Now Hazel and Daisy not only have a murder to solve: they have to prove a murder happened in the first place. Determined to get to the bottom of the crime before the killer strikes again (and before the police can get there first, naturally), Hazel and Daisy must hunt for evidence, spy on their suspects and use all the cunning, scheming and intuition they can muster. But will they succeed? And can their friendship stand the test?

First off, a little disclaimer: I’m older than the target audience for this book, but I’ll try not to let that cloud my judgement!

I picked up Murder Most Unladylike in Blackwells in Oxford, which, as it happens, turns out to be where Murder Most Unladylike was actually written. I’ve heard so much about these books (and the rate that Robin Stevens is churning them out at), that I thought I should give them a go, despite them being MG (Middle Grade).

I love the setting for these books (1930s England, not too far from Oxford) and I love mystery novels – this one kept me guessing until the end.

The characters here are flawed – Hazel questions herself, and Daisy is bossy and a little mean. Daisy being portrayed as a beautiful quintessentially English girl – and everyone loving her for it – sat a little uncomfortable for me, and a little unrealistic. I liked that Hazel was from Hong-Kong rather than stereotypically British.

Something I liked was that homosexuality was accepted – although I’m not sure whether this would be accurate for the time and lesbian relationships featured a lot more heavily that straight relationships (then again, it is set in a girls boarding school). There seemed to be a few facts that seemed to me a little historically inaccurate.

Overall, a fun little read with a thrilling mystery, perfect for MG readers.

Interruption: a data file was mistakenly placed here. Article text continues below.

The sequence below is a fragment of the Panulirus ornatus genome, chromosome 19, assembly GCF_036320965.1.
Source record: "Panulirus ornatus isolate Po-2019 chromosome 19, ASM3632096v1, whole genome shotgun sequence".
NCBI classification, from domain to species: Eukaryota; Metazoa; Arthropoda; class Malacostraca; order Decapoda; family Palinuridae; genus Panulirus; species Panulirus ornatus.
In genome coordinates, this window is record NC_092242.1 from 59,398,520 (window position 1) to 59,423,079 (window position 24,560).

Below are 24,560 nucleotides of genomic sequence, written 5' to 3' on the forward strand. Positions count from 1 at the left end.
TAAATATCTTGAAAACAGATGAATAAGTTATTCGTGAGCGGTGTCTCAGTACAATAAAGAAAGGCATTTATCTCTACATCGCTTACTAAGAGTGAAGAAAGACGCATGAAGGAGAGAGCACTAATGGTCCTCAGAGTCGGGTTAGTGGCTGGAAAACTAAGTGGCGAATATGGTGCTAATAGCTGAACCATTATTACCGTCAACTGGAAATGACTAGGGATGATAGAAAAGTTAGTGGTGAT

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Annalise x

Review: Rivers of London by Ben Aaronovitch

Rivers of London
Rivers of London by Ben Aaronovitch
My rating: 4 of 5 stars

I found this book the good old-fashioned way – it caught my eye when I was out shopping for books last January at Blackwells in Oxford. Usually when I buy books, I know exactly what i’m going to read from all the hype on twitter or goodreads, so it’s nice to find a book completely by yourself.

I found this book in the Fantasy section (which is next to the YA) but met the author, Ben Aaronovitch at YALC (which is primarily young adult fiction). The characters in the book are not young adults, but this book would be suitable for young adults (read: there aren’t any raunchy sex scenes).

Rivers of London (Midnight Riot in the US) follows Peter Grant, a probationary constable in the Metropolitan Police as he transfers to a proper unit. By chance, he takes a witness statement from a man, who is actually a ghost, and this brings him to the attention of Chief Inspector Nightingale, wizard and leader of the secret supernatural unit. Peter becomes an apprentice wizard and supernatural detective, all the while tending to his crush on his former colleague, Leslie May.

So why did I pick up this book? It’s written really well, with real British humour and a distinct witty voice. It’s a really original take on the genre, and it’s based in London, real London (not just the tourist traps). It’s great to see a book so brilliantly British taking on fantasy and mythology. It is definitely more character driven rather than plot driven, with memorable characters, although the plot is a little more forgettable.

Who would like this book? I think it makes a refreshing change for any YA fan out there, but also any fan of fantasy, mythology and/or murder mysteries should be sure to give it a go. The books are a little expensive on Amazon (£6-7) but they are coming thick and fast – Foxglove Summer, book 5, came out in July, and The Hanging Tree, book 6 is due out in November.

I look forward to reading more of the Rivers of London series, although their current price means that it might be a while before I pick up another Peter Grant novel.

Annalise x